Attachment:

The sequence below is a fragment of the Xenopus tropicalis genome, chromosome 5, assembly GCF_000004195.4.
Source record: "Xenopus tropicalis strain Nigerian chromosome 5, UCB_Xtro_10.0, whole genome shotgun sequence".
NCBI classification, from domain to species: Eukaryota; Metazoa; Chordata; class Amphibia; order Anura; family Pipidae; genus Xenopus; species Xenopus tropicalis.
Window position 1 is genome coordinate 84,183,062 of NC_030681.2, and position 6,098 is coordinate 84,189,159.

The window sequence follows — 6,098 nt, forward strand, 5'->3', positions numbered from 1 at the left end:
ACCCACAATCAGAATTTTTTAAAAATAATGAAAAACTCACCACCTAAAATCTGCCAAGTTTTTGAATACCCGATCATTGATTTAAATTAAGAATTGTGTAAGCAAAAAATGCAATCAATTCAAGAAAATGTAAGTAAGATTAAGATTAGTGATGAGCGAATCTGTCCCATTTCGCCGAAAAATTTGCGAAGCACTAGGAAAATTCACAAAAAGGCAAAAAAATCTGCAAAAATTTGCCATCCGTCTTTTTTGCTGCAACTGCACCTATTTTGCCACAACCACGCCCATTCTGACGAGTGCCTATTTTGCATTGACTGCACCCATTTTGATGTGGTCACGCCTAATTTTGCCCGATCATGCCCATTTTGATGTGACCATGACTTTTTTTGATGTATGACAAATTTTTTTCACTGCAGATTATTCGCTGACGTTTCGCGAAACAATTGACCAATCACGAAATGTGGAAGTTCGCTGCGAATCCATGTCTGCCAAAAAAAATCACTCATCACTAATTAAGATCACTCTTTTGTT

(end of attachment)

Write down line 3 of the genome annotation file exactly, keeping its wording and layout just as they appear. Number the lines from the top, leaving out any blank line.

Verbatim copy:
NCBI classification, from domain to species: Eukaryota; Metazoa; Chordata; class Amphibia; order Anura; family Pipidae; genus Xenopus; species Xenopus tropicalis.